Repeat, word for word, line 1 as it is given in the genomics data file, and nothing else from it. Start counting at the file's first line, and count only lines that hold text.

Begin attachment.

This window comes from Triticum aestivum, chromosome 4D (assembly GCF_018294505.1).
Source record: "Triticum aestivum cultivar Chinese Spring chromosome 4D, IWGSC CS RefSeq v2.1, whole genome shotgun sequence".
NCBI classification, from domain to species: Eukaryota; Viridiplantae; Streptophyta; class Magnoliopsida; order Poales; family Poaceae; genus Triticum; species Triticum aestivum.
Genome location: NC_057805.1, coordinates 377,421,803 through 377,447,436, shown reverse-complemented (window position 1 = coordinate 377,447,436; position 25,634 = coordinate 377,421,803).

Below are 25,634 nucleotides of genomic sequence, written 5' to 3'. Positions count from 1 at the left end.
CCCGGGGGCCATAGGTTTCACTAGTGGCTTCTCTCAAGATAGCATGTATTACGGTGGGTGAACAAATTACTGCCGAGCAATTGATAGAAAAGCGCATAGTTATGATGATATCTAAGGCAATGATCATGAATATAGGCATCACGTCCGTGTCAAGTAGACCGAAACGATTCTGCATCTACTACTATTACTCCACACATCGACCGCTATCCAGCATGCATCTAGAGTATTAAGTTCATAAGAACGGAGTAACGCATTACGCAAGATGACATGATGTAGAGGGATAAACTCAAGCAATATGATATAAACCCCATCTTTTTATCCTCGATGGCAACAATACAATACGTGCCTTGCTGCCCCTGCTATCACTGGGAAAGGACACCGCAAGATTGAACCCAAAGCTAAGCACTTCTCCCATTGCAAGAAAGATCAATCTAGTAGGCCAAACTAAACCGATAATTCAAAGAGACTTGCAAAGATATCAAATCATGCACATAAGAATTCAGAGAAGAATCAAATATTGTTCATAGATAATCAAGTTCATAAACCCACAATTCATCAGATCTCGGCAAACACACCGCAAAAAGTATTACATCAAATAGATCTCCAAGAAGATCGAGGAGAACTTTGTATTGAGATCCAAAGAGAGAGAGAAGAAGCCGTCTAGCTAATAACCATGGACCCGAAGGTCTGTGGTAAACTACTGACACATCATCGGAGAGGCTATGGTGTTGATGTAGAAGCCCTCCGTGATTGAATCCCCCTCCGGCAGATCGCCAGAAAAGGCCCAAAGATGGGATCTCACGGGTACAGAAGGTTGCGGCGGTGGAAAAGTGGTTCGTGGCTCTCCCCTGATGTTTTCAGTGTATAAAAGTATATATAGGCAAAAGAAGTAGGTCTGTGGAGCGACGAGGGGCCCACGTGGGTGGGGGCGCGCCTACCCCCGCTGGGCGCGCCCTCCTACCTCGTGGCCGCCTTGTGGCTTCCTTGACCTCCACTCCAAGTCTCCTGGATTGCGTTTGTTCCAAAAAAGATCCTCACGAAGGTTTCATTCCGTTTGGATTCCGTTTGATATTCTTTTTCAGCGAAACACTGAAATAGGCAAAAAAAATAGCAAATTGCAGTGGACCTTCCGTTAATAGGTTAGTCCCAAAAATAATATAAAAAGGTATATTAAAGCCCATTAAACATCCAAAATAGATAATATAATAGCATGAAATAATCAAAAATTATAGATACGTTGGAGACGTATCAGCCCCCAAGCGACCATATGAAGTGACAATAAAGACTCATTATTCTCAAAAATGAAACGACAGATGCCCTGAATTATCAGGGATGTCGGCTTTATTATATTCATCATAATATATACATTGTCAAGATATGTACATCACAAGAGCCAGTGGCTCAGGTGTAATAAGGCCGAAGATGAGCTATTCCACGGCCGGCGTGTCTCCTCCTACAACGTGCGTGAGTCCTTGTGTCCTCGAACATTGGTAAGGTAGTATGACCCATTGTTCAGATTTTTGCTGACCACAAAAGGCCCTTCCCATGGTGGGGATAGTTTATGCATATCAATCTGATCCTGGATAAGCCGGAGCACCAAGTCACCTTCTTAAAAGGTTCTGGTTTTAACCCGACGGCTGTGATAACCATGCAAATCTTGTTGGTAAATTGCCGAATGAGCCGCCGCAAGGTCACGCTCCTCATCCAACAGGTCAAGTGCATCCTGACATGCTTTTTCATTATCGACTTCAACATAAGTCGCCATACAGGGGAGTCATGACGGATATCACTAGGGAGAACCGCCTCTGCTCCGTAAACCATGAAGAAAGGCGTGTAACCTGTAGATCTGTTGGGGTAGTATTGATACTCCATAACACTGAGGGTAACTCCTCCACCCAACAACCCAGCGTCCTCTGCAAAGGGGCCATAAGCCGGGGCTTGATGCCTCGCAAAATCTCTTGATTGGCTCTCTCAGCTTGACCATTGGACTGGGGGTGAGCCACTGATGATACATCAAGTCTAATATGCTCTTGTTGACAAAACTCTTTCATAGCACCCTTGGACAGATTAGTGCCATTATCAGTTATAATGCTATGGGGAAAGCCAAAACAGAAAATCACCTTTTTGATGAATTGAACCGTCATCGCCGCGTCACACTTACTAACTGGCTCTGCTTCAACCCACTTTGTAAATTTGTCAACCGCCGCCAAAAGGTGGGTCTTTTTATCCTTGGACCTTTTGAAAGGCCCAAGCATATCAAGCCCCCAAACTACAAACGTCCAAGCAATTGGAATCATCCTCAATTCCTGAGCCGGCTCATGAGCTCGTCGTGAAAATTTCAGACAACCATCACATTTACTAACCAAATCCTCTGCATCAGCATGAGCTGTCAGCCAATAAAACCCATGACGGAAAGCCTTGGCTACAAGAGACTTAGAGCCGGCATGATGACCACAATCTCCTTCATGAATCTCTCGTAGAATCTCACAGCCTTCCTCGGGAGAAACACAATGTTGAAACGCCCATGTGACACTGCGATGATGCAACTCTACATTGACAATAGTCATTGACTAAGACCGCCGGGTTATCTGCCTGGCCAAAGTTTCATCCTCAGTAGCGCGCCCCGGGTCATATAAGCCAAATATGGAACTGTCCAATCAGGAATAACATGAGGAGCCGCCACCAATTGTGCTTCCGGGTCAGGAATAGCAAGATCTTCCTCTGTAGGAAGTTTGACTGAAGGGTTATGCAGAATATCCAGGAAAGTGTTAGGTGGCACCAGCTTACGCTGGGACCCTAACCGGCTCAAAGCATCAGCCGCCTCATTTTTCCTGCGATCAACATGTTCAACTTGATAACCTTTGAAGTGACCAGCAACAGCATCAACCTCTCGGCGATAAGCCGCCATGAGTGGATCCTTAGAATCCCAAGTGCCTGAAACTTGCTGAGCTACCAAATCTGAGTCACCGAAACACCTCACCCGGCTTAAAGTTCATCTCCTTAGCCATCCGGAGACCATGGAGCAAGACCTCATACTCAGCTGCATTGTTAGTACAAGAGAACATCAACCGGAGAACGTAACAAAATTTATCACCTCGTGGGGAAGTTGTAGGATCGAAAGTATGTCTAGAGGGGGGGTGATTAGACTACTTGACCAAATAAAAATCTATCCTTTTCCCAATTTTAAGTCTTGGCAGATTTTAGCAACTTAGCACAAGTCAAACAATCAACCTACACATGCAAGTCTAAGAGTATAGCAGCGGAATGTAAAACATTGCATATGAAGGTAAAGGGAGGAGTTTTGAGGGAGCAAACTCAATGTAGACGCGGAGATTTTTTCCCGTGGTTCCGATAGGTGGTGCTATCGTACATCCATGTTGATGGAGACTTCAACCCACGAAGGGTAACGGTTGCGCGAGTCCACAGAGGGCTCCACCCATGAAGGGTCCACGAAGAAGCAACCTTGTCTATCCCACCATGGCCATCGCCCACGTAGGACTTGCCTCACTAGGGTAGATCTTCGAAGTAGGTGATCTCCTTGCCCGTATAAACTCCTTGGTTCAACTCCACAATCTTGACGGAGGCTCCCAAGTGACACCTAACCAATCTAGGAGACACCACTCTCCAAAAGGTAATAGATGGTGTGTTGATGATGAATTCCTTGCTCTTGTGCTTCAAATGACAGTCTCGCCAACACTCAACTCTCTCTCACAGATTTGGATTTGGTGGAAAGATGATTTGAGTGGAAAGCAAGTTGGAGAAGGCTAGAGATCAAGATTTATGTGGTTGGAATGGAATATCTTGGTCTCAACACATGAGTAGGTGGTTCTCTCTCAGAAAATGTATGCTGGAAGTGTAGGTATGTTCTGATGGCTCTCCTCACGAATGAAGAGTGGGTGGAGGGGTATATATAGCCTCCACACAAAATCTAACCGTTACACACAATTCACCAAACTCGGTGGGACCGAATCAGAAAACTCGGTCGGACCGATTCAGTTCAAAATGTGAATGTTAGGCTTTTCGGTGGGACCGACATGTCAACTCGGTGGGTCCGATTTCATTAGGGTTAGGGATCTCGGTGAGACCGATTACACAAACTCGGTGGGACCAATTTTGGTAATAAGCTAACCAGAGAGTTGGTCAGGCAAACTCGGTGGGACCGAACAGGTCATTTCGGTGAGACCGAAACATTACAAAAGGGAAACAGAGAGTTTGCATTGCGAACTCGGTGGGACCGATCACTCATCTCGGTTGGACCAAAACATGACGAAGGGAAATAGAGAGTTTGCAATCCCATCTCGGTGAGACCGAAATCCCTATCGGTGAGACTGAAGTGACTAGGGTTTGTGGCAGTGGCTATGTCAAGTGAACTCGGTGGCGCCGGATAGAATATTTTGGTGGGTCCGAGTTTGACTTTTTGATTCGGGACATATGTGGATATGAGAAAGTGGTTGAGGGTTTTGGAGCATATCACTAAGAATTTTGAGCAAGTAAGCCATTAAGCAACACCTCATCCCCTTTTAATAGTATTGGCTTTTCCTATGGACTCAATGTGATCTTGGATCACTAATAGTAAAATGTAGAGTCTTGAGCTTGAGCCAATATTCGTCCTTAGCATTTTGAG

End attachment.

This window comes from Triticum aestivum, chromosome 4D (assembly GCF_018294505.1).